Construction work commenced at Dun Laoghaire in July 1963. A level site was prepared in the inner harbour at Dun Laoghaire and this was surrounded by a wall of sheet piling to form a cofferdam within which the base was to be constructed. Unfortunately when the base was floated off the site and allowed to settle again it grounded unevenly and this caused damage which was increased when, during a storm in December 1963 the caisson was sunk. When it was raised it was decided to cover the top with a thick concrete slab and to use it as a buoyant base on which to build a new structure.
The construction of the lighthouse was soon under way again, the bottom portion of the lighthouse being built as a caisson with an outside diameter of 104 feet and a three feet thick base slab. There are three concentric walls of varying heights, the greatest being 91 feet. These walls are interlocked by twelve radial walls forming sections which were flooded as required during the sinking operation. The tower is a self contained unit of twelve floors built within the caisson. It is 100 feet high and surmounted by a 32 feet diameter helicopter landing platform which is surrounded by a safety net.
In November 1964 the caisson was towed to St. Michael's wharf where the construction was almost completed and on the evening of 29th June 1965, it was towed out of Dun Laoghaire Harbour to the Kish Bank and later sunk on a level platform of stones which had previously been prepared by divers and buoyed by the Irish Lights Tenders.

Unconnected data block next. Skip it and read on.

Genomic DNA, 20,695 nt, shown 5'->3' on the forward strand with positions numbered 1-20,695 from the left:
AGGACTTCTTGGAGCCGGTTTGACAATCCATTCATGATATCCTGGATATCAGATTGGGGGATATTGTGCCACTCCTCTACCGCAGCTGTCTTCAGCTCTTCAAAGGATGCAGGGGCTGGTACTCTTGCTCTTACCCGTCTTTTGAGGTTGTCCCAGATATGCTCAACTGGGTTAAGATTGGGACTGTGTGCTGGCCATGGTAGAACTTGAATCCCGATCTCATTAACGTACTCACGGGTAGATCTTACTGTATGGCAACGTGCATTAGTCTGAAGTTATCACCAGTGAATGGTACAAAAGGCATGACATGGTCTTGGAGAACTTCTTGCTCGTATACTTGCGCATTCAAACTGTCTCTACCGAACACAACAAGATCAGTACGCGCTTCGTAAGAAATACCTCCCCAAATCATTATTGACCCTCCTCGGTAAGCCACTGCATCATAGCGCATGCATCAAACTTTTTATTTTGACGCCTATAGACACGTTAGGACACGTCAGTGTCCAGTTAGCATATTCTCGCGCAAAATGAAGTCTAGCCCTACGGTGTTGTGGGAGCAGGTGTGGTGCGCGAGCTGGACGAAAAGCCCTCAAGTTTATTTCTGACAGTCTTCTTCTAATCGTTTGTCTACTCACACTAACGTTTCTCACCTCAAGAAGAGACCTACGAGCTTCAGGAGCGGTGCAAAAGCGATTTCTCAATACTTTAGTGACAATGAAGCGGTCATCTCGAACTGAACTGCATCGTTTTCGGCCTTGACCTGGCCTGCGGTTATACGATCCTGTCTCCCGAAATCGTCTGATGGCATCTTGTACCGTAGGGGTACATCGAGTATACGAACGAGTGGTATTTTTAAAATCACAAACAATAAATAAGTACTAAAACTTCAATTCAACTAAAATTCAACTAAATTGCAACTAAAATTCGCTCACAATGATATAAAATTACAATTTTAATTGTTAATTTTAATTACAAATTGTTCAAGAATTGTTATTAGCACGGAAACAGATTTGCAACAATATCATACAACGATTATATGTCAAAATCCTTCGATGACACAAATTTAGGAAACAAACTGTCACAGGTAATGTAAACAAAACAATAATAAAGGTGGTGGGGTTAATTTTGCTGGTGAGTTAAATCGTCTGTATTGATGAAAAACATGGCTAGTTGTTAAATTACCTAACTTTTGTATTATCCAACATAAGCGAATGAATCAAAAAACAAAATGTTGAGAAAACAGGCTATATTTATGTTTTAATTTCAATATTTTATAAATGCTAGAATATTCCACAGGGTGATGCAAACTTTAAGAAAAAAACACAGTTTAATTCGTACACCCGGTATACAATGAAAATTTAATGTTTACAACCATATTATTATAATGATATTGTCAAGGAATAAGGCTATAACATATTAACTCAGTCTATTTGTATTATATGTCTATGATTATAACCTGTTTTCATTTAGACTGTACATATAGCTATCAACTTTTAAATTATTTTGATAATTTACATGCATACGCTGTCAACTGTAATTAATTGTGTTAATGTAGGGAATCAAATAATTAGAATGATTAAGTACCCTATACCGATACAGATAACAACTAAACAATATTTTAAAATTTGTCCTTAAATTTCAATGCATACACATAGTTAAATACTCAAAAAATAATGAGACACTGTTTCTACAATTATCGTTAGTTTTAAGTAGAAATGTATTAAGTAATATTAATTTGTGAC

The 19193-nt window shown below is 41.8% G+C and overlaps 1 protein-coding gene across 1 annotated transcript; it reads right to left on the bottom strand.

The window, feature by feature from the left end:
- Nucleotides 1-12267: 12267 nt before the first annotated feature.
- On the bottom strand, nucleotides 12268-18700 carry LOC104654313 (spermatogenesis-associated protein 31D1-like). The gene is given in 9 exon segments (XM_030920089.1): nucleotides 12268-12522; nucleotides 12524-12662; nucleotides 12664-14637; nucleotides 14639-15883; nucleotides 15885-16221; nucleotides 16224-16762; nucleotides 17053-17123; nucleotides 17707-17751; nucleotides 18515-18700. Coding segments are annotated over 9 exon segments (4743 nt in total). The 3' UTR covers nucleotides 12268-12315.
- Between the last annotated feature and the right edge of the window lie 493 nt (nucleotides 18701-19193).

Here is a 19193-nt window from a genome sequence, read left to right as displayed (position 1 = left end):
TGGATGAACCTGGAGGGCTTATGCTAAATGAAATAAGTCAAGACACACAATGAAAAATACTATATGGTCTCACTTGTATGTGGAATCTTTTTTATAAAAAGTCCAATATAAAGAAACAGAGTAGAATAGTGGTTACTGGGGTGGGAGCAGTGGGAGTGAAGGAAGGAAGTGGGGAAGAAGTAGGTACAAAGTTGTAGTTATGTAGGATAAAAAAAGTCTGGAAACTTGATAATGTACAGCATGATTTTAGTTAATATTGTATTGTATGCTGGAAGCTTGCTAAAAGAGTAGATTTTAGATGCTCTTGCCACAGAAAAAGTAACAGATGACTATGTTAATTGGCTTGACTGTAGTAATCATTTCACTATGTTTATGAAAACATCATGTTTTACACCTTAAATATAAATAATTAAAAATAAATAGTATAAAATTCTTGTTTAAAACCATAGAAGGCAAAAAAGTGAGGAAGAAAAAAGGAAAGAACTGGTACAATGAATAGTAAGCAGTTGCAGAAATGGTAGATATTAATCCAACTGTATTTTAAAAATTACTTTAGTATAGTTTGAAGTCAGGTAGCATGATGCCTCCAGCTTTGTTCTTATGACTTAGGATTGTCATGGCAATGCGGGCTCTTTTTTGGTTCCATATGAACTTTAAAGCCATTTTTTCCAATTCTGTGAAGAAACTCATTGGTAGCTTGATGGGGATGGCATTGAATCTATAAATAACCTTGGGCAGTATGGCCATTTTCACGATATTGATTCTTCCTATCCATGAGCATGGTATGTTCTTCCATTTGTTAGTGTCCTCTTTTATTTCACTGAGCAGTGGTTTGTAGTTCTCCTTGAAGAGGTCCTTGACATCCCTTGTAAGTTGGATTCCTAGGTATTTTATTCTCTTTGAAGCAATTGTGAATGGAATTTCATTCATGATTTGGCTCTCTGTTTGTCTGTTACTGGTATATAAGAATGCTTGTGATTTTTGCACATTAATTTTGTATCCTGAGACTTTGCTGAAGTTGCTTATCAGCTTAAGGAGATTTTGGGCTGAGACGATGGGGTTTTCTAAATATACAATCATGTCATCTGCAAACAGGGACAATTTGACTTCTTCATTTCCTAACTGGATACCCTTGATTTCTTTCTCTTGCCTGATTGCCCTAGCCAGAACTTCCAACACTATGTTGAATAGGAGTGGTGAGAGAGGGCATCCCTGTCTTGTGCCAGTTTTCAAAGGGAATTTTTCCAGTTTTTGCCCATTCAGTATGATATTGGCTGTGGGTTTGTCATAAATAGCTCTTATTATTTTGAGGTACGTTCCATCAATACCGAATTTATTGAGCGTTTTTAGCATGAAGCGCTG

The operation of raising the tower was completed on 27 July 1965. This was done by flooding the lower caisson with water causing the tower to float up some 54 feet 6 inches and the final lift was achieved by jacks and pre-stressing cables built into the lip of the base. These cables allowed for small corrections to ensure the tower was vertical. The water was then pumped out and replaced by 18,000 tons of sand and topped with concrete. The space between the tower and the caisson is sealed with concrete. The tower is white with a red band.
On 9 November 1965 the Kish Lightvessel was withdrawn and replaced by Kish Lighthouse whose equipment includes a catoptric lantern giving a two million candlepower beam with a character of Gp Fl (2) W every 30 seconds giving a range of 27 nautical miles which can be increased to three million in fog; a racon or radar responding beacon, established in 1968, which shows on the radar screens of vessels as an unmistakable and identifiable blip; and a radiobeacon.
On 9 May 1974 the fog signal was changed from its explosive signal to a horn which sounds twice every 30 seconds. Stores can be landed by a hydraulically controlled crane mounted on rails which surround the tower level with the radio room. Inside the tower there is an electrically operated hoist for lowering or raising stores between the entrance deck level and the bottom of the tower through the central shaft.
On 7 April 1992 the lighthouse was converted to automatic operation and the Keepers were withdrawn from the station. The radiobeacon was discontinued at this time. The station is in the care of an Attendant and the aids to navigation are also monitored via a telemetry link from CIL Dun Laoghaire.
On 29 February 1996 the character of Kish Lighthouse was changed to Fl (2) W every 20 seconds. This reduction in period from 30 seconds to 20 seconds was confirmed by user consultation as more appropriate for the recently introduced high speed ferries especially at this strategically important traffic waypoint.
On 11 January 2011, as a result of an aids to navigation review, the fog signal at Kish Lighthouse was permanently discontinued.